A third world culture is a civilization built in the clouds.
There is nothing that exists outside of that culture to provide the support needed for all of its high-minded assertions. Values are constructed in mid-air. We have the sense that these values are timeless and “natural,” but when pressed to explain where they come from or why they continue to matter, we are at a loss. We are cornered into lame clichés and platitudes about “our common humanity” until we are forced to confront the dark reality that we are no longer even sure what we mean by humanity.
As a way of coping, we turn morality into feelings (emotivism) and we turn religion into therapy. So, things are right or wrong not based on transcendent truths. Rightness and wrongness are reduced to how an individual feels about the thing in question. And religion is not about actual spiritual truths which are just silly superstitions.
Religion is like clothing, an adornment. Clothes are great, but it doesn’t really matter what clothes you wear. Different people will have different styles, and “reasonable” people shouldn’t care about the stylistic choices of others. In the third world, what really matters is not the outward adornment but the inner “spirituality.” This spirituality is vague and personal and not at all grounded in anything outside of the self.
Essentially, spirituality is just a private feeling.
Given this new reality, it is the job of a spiritual guide or university chaplain not to tell a person what is true. There is no god. There is only a vast multitude of “selfs.” What is of most importance is that the spiritual seeker get in touch with his or her own feelings maybe with the help of other selfs who are likely just as confused and fearful. Religion has been gutted in place of therapy. Such ideas are so commonplace in our culture and even in the Church that most people just accept them as conventionally true.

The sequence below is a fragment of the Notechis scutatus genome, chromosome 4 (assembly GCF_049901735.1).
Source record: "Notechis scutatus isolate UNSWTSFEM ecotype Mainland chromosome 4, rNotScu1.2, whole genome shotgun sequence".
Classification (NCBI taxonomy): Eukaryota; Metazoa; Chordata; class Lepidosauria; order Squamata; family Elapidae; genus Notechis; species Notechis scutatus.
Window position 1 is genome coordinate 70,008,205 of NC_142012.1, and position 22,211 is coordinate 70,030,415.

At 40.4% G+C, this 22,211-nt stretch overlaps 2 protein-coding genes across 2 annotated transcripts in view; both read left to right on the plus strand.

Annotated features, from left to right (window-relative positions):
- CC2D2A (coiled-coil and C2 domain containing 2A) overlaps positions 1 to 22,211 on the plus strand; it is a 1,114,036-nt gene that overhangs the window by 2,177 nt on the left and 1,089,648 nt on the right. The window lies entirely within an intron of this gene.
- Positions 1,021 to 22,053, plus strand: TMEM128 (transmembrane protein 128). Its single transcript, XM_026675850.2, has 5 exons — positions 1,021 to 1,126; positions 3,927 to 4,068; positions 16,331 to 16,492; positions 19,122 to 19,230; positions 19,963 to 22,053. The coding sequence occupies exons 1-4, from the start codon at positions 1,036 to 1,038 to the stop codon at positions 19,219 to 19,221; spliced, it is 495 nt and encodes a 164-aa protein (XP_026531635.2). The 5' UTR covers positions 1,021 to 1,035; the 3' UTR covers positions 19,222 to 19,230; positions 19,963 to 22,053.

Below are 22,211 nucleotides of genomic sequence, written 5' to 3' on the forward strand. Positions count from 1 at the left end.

One is permitted and even encouraged to question the relevance of religion, but a person dares to ever question the relevance of therapy at their own risk. Before you accuse me of saying therapy is worthless, let me stop you. I’ve been blessed by the work of many professional counselors in my life. Therapy is of course extremely valuable and helpful, when it is informed by transcendent truths but not when it is a replacement for those truths.
As Tom Holland (the author, not Spider-Man) and other historians have noted, western culture is inescapably Christian in our assumptions and values. Our civilization, no matter how secular we pretend to be, is still on a trajectory established by the explosion started by Jesus of Nazareth two thousand years ago.
Nevertheless, I wonder how long can this civilization stay up in the clouds?
Commenting on Reiff, Trueman concludes, third world cultures that are not built on a sacred order are “volatile, subject to confusion, and liable to collapse.” Can you feel the wobble in our civilization lately? Have you seen the volatility and confusion bleeding into hatred and resentment? Like Lando’s Cloud City, we have built an impressive civilization in mid-air.
Can you even begin to imagine the amount of energy and labor required to keep an entire civilization afloat?